Watching old horror films can illuminate certain trends among films that may have been previously missed or latent. Cinema, as well as other forms of art, can be thought of as a projection of present cultural attitudes. The renaissance of cinematic horror, which populated the early half of the 20th century, is as full of transparent fears and desires as it is with monsters in makeup. The character of the Wolfman does not illustrate humanities’ fear of wolves, rather this 1935 horror film continues the theme of horror by way of discovery. Much like films before it, the real mistake came through curiosity and unleashed a hairy creature upon the population.
Werewolf of London is the first of many more popular werewolf films that came later. The Wolfman would be released in 1941 headed by Claude Rains, Bela Lugosi, and Lon Chaney’s son to much greater success. Werewolf of London would have the same namesake as an annoying hit song in the late 70’s, as well as an 80’s remake series. Before any of that however, we need to make sure this botanist gets his goddamn plant from Tibet. I do not think Werewolf of Tibet would have had the same popularity. Actually, come to think of it, that sounds damn amazing.
Werewolf of London opens in Tibet and sees Wilfred Glendon searching high and wide for an elusive plant that only grows in moonlight. The plant, Mareophasia, has many interesting qualities, but for the purposes of this movie, it is the only herbal cure to lycanthropy, aka werewolfism. No, seriously, they called it that in the film. I have no idea why Wilfred wants this plant other than scientific curiosity but the plant is also being poached by an Asian doctor, Dr. Yogami, played by a very non Asian actor Warner Oland (who also played the Chinese detective Charlie Chan). Wow. Hopefully this doctor doesn’t turn out to be the one who bites Wilfred. Oh, there we go. The Asian doctor has now infected the Caucasian one with lycanthropy. Damn, science has never been this interesting.
I am going to be honest with you. Werewolf of London is a very slow and actionless film. I understand that early cinema moved at a different pace but Werewolf of London moves at a glacial rate with over half of the film focused on other things aside from werewolfism. Wilfred, after his furry romp in Tibet, returns with three Mareophasia bulbs, which he attempts to grow in his early 20th century pot lab. While the plants are blooming, Wilfred is wrought with the insatiable urge to kill the ones he loves the most. It seems like the strangest stipulation for Werewolfism but there you go. Wilfred turns into a wolf and dawns a top hat and coat and goes out on the hunt. Only once mind you.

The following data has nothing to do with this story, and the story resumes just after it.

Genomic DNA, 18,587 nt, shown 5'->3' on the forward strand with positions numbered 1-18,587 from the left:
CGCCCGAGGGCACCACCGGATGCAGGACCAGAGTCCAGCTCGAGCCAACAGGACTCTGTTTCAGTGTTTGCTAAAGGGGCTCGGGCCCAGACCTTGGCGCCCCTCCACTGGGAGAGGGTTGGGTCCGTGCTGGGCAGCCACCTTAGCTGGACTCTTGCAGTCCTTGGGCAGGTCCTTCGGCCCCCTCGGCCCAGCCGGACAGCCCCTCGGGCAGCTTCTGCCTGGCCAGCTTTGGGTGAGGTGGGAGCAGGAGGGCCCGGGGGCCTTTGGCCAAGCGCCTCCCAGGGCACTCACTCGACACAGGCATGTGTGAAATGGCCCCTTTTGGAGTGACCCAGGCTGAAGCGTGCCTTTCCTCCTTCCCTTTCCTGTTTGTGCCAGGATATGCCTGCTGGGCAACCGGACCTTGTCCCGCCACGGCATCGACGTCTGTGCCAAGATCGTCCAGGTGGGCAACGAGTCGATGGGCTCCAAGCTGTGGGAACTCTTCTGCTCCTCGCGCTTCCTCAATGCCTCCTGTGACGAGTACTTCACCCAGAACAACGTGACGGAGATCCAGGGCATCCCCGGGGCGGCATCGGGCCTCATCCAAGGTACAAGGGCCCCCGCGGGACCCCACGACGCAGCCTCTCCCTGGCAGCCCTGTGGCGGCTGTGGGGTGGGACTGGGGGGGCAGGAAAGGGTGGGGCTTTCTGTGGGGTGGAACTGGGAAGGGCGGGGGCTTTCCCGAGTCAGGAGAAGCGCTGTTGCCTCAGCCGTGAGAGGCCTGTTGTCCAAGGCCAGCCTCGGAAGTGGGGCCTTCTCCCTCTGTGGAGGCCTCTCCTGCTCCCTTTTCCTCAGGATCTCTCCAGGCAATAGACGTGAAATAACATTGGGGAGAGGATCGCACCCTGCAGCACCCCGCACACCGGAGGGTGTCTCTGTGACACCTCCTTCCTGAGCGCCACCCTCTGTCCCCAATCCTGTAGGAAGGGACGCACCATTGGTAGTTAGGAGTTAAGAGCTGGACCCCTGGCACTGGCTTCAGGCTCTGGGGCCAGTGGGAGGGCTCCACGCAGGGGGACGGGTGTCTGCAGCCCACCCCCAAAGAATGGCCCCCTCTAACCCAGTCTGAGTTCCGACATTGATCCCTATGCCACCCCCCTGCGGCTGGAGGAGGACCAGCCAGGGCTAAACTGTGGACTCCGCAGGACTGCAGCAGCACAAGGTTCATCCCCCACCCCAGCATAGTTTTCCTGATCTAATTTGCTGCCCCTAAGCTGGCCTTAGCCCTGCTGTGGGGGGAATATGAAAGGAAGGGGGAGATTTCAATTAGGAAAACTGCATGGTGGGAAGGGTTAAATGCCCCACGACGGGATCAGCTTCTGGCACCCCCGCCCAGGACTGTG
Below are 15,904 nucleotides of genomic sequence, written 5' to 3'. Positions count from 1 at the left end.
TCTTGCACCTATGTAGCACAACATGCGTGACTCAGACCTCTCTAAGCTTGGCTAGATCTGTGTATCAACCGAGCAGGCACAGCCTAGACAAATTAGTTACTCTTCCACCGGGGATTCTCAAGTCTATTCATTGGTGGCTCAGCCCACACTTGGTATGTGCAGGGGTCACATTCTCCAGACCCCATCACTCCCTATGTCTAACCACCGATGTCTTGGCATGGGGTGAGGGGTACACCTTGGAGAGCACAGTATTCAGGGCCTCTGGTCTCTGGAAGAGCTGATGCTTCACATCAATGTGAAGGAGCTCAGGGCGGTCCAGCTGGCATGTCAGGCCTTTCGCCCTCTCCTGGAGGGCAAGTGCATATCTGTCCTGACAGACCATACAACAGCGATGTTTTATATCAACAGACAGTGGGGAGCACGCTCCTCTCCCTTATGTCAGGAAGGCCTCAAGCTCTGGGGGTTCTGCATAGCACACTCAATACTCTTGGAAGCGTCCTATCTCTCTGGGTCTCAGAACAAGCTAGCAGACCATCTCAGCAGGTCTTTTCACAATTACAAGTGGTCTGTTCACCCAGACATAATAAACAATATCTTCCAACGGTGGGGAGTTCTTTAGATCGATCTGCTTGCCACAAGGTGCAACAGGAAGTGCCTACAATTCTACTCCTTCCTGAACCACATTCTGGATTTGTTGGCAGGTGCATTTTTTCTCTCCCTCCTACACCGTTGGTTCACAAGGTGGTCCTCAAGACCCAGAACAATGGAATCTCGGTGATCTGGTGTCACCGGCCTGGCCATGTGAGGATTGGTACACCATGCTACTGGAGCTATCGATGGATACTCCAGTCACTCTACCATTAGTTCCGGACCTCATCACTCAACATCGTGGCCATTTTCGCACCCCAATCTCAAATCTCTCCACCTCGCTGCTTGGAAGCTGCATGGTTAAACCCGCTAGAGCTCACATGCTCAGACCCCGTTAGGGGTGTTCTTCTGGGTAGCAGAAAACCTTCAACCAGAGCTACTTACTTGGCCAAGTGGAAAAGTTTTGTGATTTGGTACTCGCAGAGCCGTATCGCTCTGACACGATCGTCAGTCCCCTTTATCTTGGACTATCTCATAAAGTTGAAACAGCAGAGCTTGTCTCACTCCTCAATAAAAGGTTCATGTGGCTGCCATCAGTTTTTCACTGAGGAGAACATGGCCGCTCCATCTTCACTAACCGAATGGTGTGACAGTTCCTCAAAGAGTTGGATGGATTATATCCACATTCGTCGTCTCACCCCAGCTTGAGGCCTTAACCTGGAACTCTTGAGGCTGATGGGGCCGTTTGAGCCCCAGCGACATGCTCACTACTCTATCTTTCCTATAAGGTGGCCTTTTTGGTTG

The actual concept of a wolfman has interesting roots in folklore and mythology. Stripped of all of its european and native american history in totemism, the transformation into a hairy beast represents the reduction of the ego, in Freudian terms, and allows a primal drive to reign free. Sex, hunger, and violence are the only things that propel the beast, things which the human prisoner fears. While all of this is fascinating, at least to me, the wolfman movies seem to be less concerned with these notions and more about makeup. Wilfred is driven to madness by his affliction but turns into more of a douchebag than a tormented scientist, as seen in Frankenstein or the Invisible Ray. Maybe this was Wilfred’s true self now unchained and allowed to be a dick to everyone.
Werewolf of London ends with Wilfred being wrought with guilt and trying to distance himself from his loving and devoted wife. After killing one street urchin and a thieving Dr. Yosita trying to steal some pot plants, Wilfred returns to do something unspeakable to his wife. He is then brought to an end by a regular bullet from the gun of a Scotland Yard investigator. Wilfred then lays dying on the floor coming to terms with his life as he changes back into human form. The whole movie ends with the solemn reminder that werewolf films can not really succeed unless you have more goddamn werewolves in them. I know, it is terrible to believe, but it is true.
If I sound like I disliked Werewolf of London, it is because I did. What is most troubling is the film having a pretty decent concept to start, with mystic foreign lands harboring other worldly dangers. The film even has a basis for interesting character development regarding transformation and existential guilt. What Werewolf of London does have instead is a bunch of yammering. Seriously, don’t watch this damn film. People fucking talk and talk about nothing about everything except for how there should be more werewolves in their film. I will give Werewolf of London a nod for basically creating the image that would be a staple for many years. Aside from that, this film is better suited as background noise for doing more important things that deal with werewolves
WEREWOLF OF LONDON (1935)
Directed By: Stuart Walker
Starring: Henry Hull, Warner Oland, Valerie Hobson
Score: 4/9 Hammers